West v. Talton, No. 5:13-cv-338 (CAR), 2015 WL 6675565 (M.D. Ga. Nov. 2, 2015)
In this case, the court granted Defendants’ motion to exclude “Plaintiff’s use of any argument or evidence of alleged spoliation” where, despite Defendants’ failure to preserve emails from an individual defendant, they were nonetheless able to locate the relevant defendant’s “old computer” and to hire a third party to search for and recover relevant emails and documents from the same. Thus, the court found that Plaintiff failed to establish prejudice.
In this short case, the court addressed Defendants’ failure to preserve an individual defendant’s emails following his resignation. Specifically, the emails were “deleted pursuant to a routine procedure to delete an employee’s email account shortly after the employee left the Sheriff’s Department and to rewrite over the backup tapes of the server every six months.” Plaintiff argued that the failure to preserve was more than “mere negligence” in light of the notice provided by his EEOC complaint.
Taking up the issue, the court reasoned that Plaintiff’s claims of prejudice were “completely speculative” where a third party had been hired to restore the emails from the individual defendant’s old computer and where, according to the court, “Plaintiff received more information … than what was originally requested during discovery.” The court also noted the lack of evidence of “mass destruction” or “wiping.” Thus, the court concluded that the Plaintiff failed to establish prejudice and that a sanction was therefore inappropriate.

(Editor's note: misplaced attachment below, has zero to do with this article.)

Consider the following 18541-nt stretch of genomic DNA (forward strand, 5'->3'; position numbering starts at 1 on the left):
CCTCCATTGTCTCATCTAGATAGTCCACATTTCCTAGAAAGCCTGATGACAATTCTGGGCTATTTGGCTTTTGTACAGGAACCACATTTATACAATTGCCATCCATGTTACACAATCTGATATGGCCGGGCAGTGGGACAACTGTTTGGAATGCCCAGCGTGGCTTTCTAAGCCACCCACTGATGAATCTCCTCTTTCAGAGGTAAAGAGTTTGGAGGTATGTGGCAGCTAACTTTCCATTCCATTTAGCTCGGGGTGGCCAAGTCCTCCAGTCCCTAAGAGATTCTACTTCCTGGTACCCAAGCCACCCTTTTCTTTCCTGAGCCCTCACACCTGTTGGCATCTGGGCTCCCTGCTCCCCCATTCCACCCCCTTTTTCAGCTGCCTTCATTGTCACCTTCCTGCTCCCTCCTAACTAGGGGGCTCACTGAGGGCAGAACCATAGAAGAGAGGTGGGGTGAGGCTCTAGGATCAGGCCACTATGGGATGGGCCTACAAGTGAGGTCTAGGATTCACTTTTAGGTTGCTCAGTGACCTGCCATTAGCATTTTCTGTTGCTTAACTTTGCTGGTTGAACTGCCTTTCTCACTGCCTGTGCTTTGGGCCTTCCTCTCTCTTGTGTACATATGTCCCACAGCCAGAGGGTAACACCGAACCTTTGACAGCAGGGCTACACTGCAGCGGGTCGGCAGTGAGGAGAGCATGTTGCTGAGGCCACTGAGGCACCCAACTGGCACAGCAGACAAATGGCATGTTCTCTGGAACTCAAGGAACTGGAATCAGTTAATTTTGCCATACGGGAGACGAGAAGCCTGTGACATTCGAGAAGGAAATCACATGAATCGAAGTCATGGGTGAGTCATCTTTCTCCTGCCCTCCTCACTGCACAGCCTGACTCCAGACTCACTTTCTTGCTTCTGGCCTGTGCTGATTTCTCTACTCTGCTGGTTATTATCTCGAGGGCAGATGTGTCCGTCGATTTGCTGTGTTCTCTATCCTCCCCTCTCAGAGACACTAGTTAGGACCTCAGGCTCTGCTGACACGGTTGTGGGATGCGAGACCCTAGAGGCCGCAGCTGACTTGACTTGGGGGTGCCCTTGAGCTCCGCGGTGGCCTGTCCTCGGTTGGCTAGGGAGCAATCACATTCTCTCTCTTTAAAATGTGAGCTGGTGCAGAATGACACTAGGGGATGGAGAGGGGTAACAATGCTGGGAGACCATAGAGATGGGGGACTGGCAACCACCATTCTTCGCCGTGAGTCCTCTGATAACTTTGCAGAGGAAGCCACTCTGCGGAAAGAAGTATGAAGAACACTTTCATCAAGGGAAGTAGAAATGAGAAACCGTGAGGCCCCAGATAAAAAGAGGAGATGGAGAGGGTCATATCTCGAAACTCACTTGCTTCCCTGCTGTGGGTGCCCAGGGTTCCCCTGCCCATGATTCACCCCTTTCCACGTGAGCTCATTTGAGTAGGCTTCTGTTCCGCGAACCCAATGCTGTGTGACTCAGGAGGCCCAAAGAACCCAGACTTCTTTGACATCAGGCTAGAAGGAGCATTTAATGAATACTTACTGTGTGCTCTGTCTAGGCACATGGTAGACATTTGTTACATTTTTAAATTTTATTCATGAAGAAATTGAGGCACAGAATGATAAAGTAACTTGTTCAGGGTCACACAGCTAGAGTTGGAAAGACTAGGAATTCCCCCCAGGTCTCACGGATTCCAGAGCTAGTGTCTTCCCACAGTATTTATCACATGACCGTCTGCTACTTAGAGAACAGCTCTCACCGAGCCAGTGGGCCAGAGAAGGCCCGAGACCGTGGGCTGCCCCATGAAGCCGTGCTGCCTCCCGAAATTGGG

In so concluding, the court also cited Fed. R. Evid. 403, reasoning that “[t]he Court finds the danger of confusing the issues and misleading the jury outweighs the probative value of such evidence.”
Defendants’ Motion to exclude evidence or argument regarding spoliation was granted.
A copy of the court’s brief opinion is available here available here.